Will production of plutonium pits used in nuclear warheads shift from New Mexico to the Savannah River Site?
One nuclear watchdog group fears so, based on remarks made during a recent nuclear symposium in Los Alamos, New Mexico.
But other nuclear observers say discussion of pit production shifting to Aiken County's SRS is premature.
"This study is just commencing and it is premature to make assumptions on the use of existing or other facilities at SRS for the nation’s plutonium pit manufacturing needs," said Jim Marra, with Citizens for Nuclear Technology.
Plutonium pits also are at the core of a new debate concerning the Mixed Oxide, or MOX, fuel fabrication facility at SRS.
Akin to pits found in fruit, plutonium pits are metal spheres containing plutonium that are placed in the core of a nuclear weapon. The spheres detonate when compressed by explosives inside the warhead.
Currently, pits are built at the Los Alamos National Lab, or LANL, in New Mexico. LANL is the only U.S. facility certified for pit production, according to the National Nuclear Security Administration, or NNSA, a semi-autonomous group within the U.S. Department of Energy.
Tom Clements, with the nuclear watchdog group Savannah River Site Watch, fears SRS is being eyed as a future pit production site, specifically the MOX facility.
Clements said evidence of that conclusion can be found in testimony an NNSA official gave during a recent Los Alamos nuclear symposium.
James McConnell, associate administrator for safety, infrastructure and operation with NNSA, said during the symposium that alternatives to Los Alamos are being reviewed.
"While we are currently in the middle of doing an analysis of alternatives to look at our plutonium hole, (the) current plutonium facility has no defined end of life," McConnell said.
When asked by a moderator about what the alternatives entail, the director didn't specifically rule out MOX.
"It can be satisfied through the existing facilities ... it can be satisfied by adding new facilities at Los Alamos," McConnell said. "Or it could be satisfied by adding capabilities or leveraging existing capabilities elsewhere in the country at other sites where plutonium is already present or has been used.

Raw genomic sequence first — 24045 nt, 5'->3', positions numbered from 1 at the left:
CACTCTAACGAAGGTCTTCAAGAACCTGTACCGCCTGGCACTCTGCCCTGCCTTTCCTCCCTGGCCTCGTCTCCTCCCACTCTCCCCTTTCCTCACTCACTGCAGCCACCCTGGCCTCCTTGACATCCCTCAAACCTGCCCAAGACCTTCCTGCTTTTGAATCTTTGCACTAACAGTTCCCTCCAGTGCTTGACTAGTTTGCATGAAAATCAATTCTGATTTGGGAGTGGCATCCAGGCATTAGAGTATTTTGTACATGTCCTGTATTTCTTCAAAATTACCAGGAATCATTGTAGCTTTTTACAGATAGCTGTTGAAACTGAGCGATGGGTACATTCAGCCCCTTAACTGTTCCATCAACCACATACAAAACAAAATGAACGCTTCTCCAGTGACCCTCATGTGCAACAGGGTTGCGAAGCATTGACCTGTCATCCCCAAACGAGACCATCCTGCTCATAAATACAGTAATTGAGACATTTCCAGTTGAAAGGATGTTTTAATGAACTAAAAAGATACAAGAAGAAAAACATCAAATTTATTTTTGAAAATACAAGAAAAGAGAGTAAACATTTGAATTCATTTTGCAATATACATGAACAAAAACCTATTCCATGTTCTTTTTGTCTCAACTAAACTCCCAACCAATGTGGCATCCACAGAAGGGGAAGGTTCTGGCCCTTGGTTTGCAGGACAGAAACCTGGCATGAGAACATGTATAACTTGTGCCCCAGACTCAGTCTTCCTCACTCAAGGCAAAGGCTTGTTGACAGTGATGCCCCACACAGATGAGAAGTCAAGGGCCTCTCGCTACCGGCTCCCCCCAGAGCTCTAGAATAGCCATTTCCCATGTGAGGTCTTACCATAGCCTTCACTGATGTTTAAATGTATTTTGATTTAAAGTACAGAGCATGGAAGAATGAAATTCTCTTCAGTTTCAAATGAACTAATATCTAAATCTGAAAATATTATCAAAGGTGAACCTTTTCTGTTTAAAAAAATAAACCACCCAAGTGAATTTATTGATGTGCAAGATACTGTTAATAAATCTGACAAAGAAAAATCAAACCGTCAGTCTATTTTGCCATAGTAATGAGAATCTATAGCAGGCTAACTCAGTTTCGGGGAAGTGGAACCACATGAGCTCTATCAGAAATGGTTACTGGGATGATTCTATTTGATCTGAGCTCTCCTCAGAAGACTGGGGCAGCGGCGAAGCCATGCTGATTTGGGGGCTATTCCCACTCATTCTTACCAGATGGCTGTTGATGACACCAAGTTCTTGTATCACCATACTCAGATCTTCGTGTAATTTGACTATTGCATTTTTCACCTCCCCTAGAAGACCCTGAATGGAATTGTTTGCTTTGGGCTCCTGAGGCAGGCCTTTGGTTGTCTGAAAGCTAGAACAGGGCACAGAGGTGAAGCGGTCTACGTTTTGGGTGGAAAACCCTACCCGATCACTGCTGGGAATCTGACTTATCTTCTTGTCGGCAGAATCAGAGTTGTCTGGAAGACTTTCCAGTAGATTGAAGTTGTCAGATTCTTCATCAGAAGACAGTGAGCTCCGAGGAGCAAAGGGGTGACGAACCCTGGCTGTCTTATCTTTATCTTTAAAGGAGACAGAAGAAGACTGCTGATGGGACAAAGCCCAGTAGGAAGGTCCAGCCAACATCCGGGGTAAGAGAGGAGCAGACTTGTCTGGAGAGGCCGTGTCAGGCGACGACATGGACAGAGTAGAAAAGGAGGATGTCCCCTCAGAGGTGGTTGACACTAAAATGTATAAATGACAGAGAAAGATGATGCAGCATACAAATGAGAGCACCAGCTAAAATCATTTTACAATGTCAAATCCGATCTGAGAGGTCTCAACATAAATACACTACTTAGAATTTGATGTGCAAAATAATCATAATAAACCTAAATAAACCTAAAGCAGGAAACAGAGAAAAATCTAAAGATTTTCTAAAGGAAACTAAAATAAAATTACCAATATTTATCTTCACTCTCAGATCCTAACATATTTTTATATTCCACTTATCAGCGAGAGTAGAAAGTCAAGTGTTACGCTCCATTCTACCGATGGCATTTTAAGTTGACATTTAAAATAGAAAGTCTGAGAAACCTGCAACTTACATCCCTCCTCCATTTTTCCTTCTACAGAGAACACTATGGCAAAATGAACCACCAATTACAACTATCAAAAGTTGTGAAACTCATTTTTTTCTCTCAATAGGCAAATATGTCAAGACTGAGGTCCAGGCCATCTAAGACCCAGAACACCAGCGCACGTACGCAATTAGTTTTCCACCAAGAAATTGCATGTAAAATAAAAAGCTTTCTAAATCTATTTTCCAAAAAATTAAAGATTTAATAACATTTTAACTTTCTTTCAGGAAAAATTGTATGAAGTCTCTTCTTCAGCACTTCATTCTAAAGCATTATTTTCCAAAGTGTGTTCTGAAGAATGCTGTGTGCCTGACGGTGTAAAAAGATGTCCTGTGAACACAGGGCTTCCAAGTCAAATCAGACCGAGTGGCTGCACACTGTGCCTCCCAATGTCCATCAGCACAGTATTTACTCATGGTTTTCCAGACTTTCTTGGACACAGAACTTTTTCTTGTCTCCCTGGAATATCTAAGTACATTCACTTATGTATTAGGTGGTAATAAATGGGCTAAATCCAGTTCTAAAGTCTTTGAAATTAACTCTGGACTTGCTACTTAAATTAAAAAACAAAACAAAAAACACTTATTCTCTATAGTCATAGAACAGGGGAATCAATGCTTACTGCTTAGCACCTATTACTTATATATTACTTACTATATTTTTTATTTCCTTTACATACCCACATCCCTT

"All of those options are explicitly part of our analysis of alternatives," McConnell continued, noting that it's premature to identify what direction NNSA will ultimately follow.
That echoes the sentiments of CNTA.
"It is expected that this alternatives study will be conducted objectively and recommendations for siting the pit production capability will be made on sound safety, security, technical and economic bases," Marra said.
SRS Watch said it fears the Savannah River Site is being considered because plutonium has been used there, a criteria McConnell mentioned during the Los Alamos symposium.
The MOX facility is about 70 percent complete. It's purpose is to convert defense plutonium into fuel for commercial reactors.
But MOX has faced fiscal challenges in recent years. It's received bare bones funding in recent years, a trend continued in Congress' proposed budget for 2018.
President Donald Trump and former President Barack Obama have both proposed shutting down MOX altogether, citing cost overruns into the billions of dollars.
Clements said SRS Watch still supports shutting down and repurposing MOX for diluting and disposing plutonium, but the group doesn't favor converting MOX into a pit production site.
“Finding alternative jobs for MOX workers is something we support as the project can’t continue to drag out for the main reason of being a jobs program but pit production for nuclear weapons is not a satisfactory alternative for jobs at SRS," Clements said.